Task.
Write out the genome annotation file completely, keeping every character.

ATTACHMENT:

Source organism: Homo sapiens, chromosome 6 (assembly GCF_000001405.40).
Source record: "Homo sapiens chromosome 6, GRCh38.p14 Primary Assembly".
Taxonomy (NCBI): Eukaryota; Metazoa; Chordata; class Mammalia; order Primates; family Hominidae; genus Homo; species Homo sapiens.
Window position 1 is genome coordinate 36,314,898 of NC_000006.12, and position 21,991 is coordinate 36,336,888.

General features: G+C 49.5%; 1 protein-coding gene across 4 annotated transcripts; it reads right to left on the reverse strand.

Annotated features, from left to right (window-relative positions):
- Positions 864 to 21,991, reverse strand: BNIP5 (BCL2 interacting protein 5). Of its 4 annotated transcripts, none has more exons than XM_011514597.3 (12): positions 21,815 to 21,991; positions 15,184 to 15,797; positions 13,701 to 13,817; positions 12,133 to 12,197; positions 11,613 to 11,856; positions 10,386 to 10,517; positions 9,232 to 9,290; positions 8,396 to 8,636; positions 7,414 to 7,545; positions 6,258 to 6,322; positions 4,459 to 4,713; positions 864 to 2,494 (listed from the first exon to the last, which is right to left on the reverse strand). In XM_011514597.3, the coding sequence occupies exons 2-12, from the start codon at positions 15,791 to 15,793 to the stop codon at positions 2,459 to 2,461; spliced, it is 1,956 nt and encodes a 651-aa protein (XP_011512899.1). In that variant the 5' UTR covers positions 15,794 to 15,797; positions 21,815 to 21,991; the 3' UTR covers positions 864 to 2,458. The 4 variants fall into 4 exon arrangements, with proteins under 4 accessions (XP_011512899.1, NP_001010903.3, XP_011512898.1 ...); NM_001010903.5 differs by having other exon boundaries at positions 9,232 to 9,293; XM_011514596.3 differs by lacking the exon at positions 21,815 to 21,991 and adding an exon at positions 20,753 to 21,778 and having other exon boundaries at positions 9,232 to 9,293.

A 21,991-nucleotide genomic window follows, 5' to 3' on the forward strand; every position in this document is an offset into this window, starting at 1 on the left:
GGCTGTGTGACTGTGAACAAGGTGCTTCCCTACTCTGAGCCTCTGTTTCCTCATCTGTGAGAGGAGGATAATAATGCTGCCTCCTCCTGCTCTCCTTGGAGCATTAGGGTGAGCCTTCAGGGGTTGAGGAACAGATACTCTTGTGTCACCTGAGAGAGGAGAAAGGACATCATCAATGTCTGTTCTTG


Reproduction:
Source organism: Homo sapiens, chromosome 6 (assembly GCF_000001405.40).
Source record: "Homo sapiens chromosome 6, GRCh38.p14 Primary Assembly".
Taxonomy (NCBI): Eukaryota; Metazoa; Chordata; class Mammalia; order Primates; family Hominidae; genus Homo; species Homo sapiens.
Window position 1 is genome coordinate 36,314,898 of NC_000006.12, and position 21,991 is coordinate 36,336,888.

General features: G+C 49.5%; 1 protein-coding gene across 4 annotated transcripts; it reads right to left on the reverse strand.

Annotated features, from left to right (window-relative positions):
- Positions 864 to 21,991, reverse strand: BNIP5 (BCL2 interacting protein 5). Of its 4 annotated transcripts, none has more exons than XM_011514597.3 (12): positions 21,815 to 21,991; positions 15,184 to 15,797; positions 13,701 to 13,817; positions 12,133 to 12,197; positions 11,613 to 11,856; positions 10,386 to 10,517; positions 9,232 to 9,290; positions 8,396 to 8,636; positions 7,414 to 7,545; positions 6,258 to 6,322; positions 4,459 to 4,713; positions 864 to 2,494 (listed from the first exon to the last, which is right to left on the reverse strand). In XM_011514597.3, the coding sequence occupies exons 2-12, from the start codon at positions 15,791 to 15,793 to the stop codon at positions 2,459 to 2,461; spliced, it is 1,956 nt and encodes a 651-aa protein (XP_011512899.1). In that variant the 5' UTR covers positions 15,794 to 15,797; positions 21,815 to 21,991; the 3' UTR covers positions 864 to 2,458. The 4 variants fall into 4 exon arrangements, with proteins under 4 accessions (XP_011512899.1, NP_001010903.3, XP_011512898.1 ...); NM_001010903.5 differs by having other exon boundaries at positions 9,232 to 9,293; XM_011514596.3 differs by lacking the exon at positions 21,815 to 21,991 and adding an exon at positions 20,753 to 21,778 and having other exon boundaries at positions 9,232 to 9,293.

A 21,991-nucleotide genomic window follows, 5' to 3' on the forward strand; every position in this document is an offset into this window, starting at 1 on the left:
GGCTGTGTGACTGTGAACAAGGTGCTTCCCTACTCTGAGCCTCTGTTTCCTCATCTGTGAGAGGAGGATAATAATGCTGCCTCCTCCTGCTCTCCTTGGAGCATTAGGGTGAGCCTTCAGGGGTTGAGGAACAGATACTCTTGTGTCACCTGAGAGAGGAGAAAGGACATCATCAATGTCTGTTCTTG